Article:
Because Hipster Picnic had goals that specifically were not connected to my ideals of comic creation I found myself working, experimenting, and honing my craft in a far more steady way than ever before.
I would never prescribe to an aspiring creator that one should create a comic or comic project that follows the path of Hipster Picnic. I hope to merely highlight the fact that if one is facing the complications of a stalwart creation process in the pursuit of a magnum opus, or a darling project, one may have to take a step back and focus on a less emotionally stressful project in order to progress.
In the end, creating Hipster Picnic taught me more about myself and my own style of comic creation than any of the hundred unfinished projects on my hard drive. In an interesting twist of fate I have had a lot of interest in Hipster Picnic as of late, and it stands to make a come-back on Gocomics.com as a weekly strip. My disposable comic was, in so many ways, more impactful for my career and practice as a comic artist than almost any other project I have worked on.
How To Know When A Project Is Darling
You are going to know that a project is too near and dear to your heart when you are inflexible to change when presented feedback for it. Sometimes that grand idea is way too big, and ambitious, for a creator to take on at their current ability level as a creator.
Knowing your ability levels is paramount to your success. Like a professional athlete, an artist must practice, and push their abilities in a training regimen that is aimed at accomplishing a desired goal. If you have never ran before, would you expect to run a marathon on your first outing? No! You would work up to that goal. Just like running, you should definitely work up to the goal of writing that 200 page graphic novel. How about try to write a really great ten page short comic first? Or even a four panel strip?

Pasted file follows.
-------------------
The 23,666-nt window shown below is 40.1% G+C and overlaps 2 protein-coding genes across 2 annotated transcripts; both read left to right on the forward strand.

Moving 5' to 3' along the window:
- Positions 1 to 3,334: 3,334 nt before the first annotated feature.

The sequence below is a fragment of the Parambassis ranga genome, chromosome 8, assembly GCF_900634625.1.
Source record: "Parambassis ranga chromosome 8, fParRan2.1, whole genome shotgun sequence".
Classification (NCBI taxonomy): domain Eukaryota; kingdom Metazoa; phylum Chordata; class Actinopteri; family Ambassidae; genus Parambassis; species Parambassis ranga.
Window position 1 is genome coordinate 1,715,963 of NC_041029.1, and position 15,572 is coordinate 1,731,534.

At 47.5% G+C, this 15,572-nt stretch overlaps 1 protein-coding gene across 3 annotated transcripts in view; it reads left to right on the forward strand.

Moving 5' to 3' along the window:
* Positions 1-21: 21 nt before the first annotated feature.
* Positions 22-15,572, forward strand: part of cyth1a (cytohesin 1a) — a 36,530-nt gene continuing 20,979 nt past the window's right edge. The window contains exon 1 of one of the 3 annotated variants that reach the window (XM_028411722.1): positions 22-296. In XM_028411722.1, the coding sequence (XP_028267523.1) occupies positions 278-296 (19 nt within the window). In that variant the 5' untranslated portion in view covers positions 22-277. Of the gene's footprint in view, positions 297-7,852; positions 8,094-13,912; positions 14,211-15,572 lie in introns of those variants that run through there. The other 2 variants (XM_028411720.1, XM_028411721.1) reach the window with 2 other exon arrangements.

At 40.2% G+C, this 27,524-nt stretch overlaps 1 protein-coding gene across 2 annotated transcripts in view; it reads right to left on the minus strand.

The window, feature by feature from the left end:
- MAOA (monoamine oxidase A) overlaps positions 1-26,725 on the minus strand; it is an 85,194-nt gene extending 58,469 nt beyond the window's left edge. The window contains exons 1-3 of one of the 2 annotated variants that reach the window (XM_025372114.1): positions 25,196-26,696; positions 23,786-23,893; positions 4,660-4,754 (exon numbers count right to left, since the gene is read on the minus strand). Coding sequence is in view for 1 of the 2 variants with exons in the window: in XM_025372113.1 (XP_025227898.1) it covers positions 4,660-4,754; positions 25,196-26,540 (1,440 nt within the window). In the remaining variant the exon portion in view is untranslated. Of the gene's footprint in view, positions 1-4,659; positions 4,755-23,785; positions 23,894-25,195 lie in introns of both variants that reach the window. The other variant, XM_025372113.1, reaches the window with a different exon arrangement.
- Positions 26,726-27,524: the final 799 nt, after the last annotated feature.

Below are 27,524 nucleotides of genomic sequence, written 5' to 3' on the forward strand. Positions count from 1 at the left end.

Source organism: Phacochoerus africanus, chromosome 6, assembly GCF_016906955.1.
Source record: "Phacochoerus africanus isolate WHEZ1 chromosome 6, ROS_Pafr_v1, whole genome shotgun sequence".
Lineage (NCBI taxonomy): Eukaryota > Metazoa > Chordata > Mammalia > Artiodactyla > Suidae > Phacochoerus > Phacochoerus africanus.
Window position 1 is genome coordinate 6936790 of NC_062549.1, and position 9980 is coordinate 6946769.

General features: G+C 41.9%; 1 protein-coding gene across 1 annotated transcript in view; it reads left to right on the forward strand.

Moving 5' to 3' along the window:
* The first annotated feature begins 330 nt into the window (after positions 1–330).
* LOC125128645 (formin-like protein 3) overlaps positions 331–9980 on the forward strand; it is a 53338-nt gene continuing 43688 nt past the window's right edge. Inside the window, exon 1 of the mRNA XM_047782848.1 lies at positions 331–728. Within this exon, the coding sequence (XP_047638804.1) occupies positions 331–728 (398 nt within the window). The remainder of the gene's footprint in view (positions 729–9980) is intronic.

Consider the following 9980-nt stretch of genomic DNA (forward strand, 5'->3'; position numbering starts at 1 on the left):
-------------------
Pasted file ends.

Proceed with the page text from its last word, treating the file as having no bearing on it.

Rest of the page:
Another way to tell if a project is too important for you to work on right now is to ask yourself this very simple question: are you willing to, at this time, fail to finish the project you want to start? If you said yes – by all means go ahead and start working on it. If no, perhaps the project in question is best meant to sit on a hard drive until you are ready to potentially fail at completing it.
Why is failure a factor? When a project goes from the ephemeral ideation, brainstorming or musing, phase of the work to the actualization, making it real, phase it enters into the real world. In the real world there are multitudes of factors present to inhibit the success of project. Because of all of those unpredictable factors the author always runs the risk of failure. While failure is never a goal, the practicing artist always embraces failure as a possible outcome.
If you aren’t ok with the risk of failure, pick a project that you are willing to do so with. Or, make one up. The phrase “Murder Your Darlings” is thought to originate from the Sir Quiller-Couch quote at the top of this article. I suspect that he was encouraging, in the quote, the proposed author to actually create the piece that they were attached to, their darling, but to also realize that you may have to bury it before anyone else sees it in order to honor the delight you are personally lifting from the piece. Before anyone can taint this darling piece with their criticism, he urges you to murder it, and in a way preserving its beauty within yourself.
Wendy Palmer seems to disagree with the sentiment, urging writers to not feel guilty if they are enjoying their writing experience. I agree with Palmer, but I would urge that the writer be ok with moving forward with the piece being criticized in the editorial process. If they aren’t perhaps they are creating a piece not meant to be actualized.